May 9, 2023

How to Create Funnel Charts in Sigma Computing

By Quinn Madsen

As someone who uses data to make informed business decisions, you are presented with so many options to analyze your data. The number of visualizations, tables, and filters can make the process of creating reports and dashboards quite overwhelming. 

But have no fear, Sigma Computing is here! Teaming up with Sigma as your visualization platform of choice makes the process a breeze!

In this blog, we will narrow in on funnel charts. We will look into what they are, when to use them, and why they are important in making data-driven decisions.


What are Funnel Charts?

Funnel charts are a type of visual used to display data as a series of progressively decreasing values. Funnels are most effective when analyzing sales, marketing, or product data, with each section of the chart representing a stage in a given process. 

The goal of a funnel chart is to highlight successful strategies and aid in identifying potential obstacles quickly. Emphasis on quickly. These charts are a great tool to identify areas of improvement and to follow the flow of a specific process from start to finish.

Who Uses Funnel Charts the Most?

Funnel charts are most commonly used by sales and marketing teams, and they make it easy for the user to see the progression of data as it moves through the process.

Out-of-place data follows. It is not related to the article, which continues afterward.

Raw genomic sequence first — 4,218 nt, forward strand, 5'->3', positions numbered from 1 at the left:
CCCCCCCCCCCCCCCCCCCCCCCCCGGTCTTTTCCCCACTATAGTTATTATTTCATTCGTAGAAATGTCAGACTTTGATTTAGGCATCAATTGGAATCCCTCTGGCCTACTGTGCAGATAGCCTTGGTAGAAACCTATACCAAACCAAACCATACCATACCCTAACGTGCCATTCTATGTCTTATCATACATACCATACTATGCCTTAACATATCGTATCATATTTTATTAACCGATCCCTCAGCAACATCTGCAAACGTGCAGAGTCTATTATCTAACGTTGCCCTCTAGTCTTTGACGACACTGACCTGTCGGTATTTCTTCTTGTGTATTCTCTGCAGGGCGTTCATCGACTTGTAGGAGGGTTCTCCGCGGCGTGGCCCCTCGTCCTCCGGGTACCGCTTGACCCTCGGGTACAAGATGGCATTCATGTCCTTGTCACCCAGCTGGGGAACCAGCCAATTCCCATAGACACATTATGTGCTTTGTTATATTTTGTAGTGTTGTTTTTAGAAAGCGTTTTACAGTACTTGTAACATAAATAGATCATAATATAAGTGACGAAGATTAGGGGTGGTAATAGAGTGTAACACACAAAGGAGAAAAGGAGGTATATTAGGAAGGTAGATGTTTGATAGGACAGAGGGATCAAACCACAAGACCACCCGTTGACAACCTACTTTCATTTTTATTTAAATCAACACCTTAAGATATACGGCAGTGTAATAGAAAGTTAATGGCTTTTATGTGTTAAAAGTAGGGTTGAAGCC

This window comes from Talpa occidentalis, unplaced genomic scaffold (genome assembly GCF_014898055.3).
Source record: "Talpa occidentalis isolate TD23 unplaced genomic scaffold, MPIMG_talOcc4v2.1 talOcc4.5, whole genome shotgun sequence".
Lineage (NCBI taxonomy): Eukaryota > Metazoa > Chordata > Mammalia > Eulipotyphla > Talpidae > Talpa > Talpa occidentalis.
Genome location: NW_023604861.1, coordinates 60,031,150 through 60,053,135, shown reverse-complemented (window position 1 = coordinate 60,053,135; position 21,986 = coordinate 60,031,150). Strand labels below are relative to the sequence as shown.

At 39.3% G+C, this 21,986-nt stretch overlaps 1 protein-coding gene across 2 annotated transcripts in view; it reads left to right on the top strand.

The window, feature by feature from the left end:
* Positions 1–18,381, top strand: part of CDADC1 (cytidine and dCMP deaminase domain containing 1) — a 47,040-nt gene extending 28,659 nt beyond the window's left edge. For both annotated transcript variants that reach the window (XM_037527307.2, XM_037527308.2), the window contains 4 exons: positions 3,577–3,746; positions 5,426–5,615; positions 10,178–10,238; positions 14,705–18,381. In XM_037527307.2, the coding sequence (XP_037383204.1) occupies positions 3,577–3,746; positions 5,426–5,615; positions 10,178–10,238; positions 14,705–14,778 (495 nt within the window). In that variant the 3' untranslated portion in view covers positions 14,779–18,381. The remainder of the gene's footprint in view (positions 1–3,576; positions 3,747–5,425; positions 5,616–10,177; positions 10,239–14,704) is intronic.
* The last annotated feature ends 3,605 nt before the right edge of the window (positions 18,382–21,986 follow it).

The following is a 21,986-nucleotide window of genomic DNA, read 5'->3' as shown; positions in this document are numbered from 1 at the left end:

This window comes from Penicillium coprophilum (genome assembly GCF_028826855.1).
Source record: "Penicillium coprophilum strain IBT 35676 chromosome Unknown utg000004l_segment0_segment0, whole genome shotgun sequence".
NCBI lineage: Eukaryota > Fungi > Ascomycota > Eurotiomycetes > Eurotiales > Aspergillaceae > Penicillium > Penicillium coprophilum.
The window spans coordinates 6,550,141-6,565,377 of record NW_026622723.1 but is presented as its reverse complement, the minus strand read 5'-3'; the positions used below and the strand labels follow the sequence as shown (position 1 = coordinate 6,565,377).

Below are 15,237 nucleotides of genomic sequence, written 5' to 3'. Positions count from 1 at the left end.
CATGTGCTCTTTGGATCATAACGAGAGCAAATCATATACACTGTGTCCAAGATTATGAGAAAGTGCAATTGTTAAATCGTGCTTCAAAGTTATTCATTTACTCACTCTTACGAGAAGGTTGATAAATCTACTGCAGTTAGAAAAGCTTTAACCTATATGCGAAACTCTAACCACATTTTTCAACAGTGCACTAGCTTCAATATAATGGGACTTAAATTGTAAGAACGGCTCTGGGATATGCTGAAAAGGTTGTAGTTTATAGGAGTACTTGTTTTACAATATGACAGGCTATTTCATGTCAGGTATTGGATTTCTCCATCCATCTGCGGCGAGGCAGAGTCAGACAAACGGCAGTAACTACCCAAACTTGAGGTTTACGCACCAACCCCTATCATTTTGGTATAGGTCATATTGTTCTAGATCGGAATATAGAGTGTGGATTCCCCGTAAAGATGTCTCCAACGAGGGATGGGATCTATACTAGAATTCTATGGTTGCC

Keep in mind that funnel charts are NOT for every instance when looking at your data.

What Do Funnel Charts Look Like?

As for what they look like…you guessed it, a funnel. Or an upside-down pyramid if that’s what you thought of first. From top to bottom, the chart narrows, showing a decline as you move down the funnel. Their distinct shape makes this a pretty unique chart.

When creating your funnel charts, it should not literally look like an upside-down pyramid, but rather a clear sequence of numbers getting smaller as they pass through the funnel. 

When to Use a Funnel Chart

Funnel charts are used to evaluate data when you want to understand the drop-off at different stages. For example, you may use a funnel chart to track the number of closed deals as they move through the sales process.

Use a funnel chart if your process has at least four stages and your variable being analyzed has a beginning and an end. Again, it is important to note that funnel charts are not a one size fits all approach, this type of chart is used for high-level insights and should not be used for making final decisions.

Why Create Funnel Charts in Sigma Computing?

With Sigma’s intuitive drag-and-drop interface, you can easily build and customize your funnel chart to highlight important insights and make data-driven decisions. Remember, funnel charts are great for quick, high-level analysis, so they are helpful with making initial insights.

By identifying bottlenecks and optimizing each stage of the process, you can improve overall efficiency and ultimately make better decisions.

How To Make Funnel Charts In Sigma